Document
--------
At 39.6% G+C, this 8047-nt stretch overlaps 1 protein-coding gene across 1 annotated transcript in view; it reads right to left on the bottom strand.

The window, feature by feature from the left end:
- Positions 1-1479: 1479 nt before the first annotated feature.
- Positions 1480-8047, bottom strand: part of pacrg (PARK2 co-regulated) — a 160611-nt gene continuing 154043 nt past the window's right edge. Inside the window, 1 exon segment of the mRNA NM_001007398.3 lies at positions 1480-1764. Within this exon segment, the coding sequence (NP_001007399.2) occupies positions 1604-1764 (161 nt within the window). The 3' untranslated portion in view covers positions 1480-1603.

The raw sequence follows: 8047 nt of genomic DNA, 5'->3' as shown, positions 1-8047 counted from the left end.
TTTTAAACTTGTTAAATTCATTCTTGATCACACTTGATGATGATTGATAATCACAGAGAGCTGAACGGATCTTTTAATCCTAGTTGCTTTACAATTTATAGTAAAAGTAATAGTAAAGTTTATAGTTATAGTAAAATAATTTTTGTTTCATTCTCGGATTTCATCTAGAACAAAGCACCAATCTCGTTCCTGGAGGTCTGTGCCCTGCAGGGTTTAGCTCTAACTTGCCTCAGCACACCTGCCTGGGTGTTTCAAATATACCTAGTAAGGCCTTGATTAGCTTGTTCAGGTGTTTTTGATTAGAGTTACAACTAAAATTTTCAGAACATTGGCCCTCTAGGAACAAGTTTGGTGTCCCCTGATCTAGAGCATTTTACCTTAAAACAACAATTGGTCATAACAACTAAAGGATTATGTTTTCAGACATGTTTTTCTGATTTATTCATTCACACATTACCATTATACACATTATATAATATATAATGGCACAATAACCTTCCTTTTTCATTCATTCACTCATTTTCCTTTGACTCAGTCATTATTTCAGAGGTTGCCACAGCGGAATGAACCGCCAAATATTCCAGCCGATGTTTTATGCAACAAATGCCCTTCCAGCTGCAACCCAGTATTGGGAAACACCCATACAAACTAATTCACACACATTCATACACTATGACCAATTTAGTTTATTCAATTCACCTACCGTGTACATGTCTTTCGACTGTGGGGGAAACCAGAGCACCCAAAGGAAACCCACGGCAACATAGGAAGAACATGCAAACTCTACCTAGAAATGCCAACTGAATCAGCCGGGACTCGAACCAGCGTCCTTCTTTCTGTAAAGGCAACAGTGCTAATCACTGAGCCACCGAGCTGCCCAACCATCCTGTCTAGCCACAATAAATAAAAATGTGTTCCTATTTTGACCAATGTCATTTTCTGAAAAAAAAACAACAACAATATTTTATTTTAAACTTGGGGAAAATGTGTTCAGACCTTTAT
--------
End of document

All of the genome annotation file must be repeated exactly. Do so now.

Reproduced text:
At 39.6% G+C, this 8047-nt stretch overlaps 1 protein-coding gene across 1 annotated transcript in view; it reads right to left on the bottom strand.

The window, feature by feature from the left end:
- Positions 1-1479: 1479 nt before the first annotated feature.
- Positions 1480-8047, bottom strand: part of pacrg (PARK2 co-regulated) — a 160611-nt gene continuing 154043 nt past the window's right edge. Inside the window, 1 exon segment of the mRNA NM_001007398.3 lies at positions 1480-1764. Within this exon segment, the coding sequence (NP_001007399.2) occupies positions 1604-1764 (161 nt within the window). The 3' untranslated portion in view covers positions 1480-1603.

The raw sequence follows: 8047 nt of genomic DNA, 5'->3' as shown, positions 1-8047 counted from the left end.
TTTTAAACTTGTTAAATTCATTCTTGATCACACTTGATGATGATTGATAATCACAGAGAGCTGAACGGATCTTTTAATCCTAGTTGCTTTACAATTTATAGTAAAAGTAATAGTAAAGTTTATAGTTATAGTAAAATAATTTTTGTTTCATTCTCGGATTTCATCTAGAACAAAGCACCAATCTCGTTCCTGGAGGTCTGTGCCCTGCAGGGTTTAGCTCTAACTTGCCTCAGCACACCTGCCTGGGTGTTTCAAATATACCTAGTAAGGCCTTGATTAGCTTGTTCAGGTGTTTTTGATTAGAGTTACAACTAAAATTTTCAGAACATTGGCCCTCTAGGAACAAGTTTGGTGTCCCCTGATCTAGAGCATTTTACCTTAAAACAACAATTGGTCATAACAACTAAAGGATTATGTTTTCAGACATGTTTTTCTGATTTATTCATTCACACATTACCATTATACACATTATATAATATATAATGGCACAATAACCTTCCTTTTTCATTCATTCACTCATTTTCCTTTGACTCAGTCATTATTTCAGAGGTTGCCACAGCGGAATGAACCGCCAAATATTCCAGCCGATGTTTTATGCAACAAATGCCCTTCCAGCTGCAACCCAGTATTGGGAAACACCCATACAAACTAATTCACACACATTCATACACTATGACCAATTTAGTTTATTCAATTCACCTACCGTGTACATGTCTTTCGACTGTGGGGGAAACCAGAGCACCCAAAGGAAACCCACGGCAACATAGGAAGAACATGCAAACTCTACCTAGAAATGCCAACTGAATCAGCCGGGACTCGAACCAGCGTCCTTCTTTCTGTAAAGGCAACAGTGCTAATCACTGAGCCACCGAGCTGCCCAACCATCCTGTCTAGCCACAATAAATAAAAATGTGTTCCTATTTTGACCAATGTCATTTTCTGAAAAAAAAACAACAACAATATTTTATTTTAAACTTGGGGAAAATGTGTTCAGACCTTTAT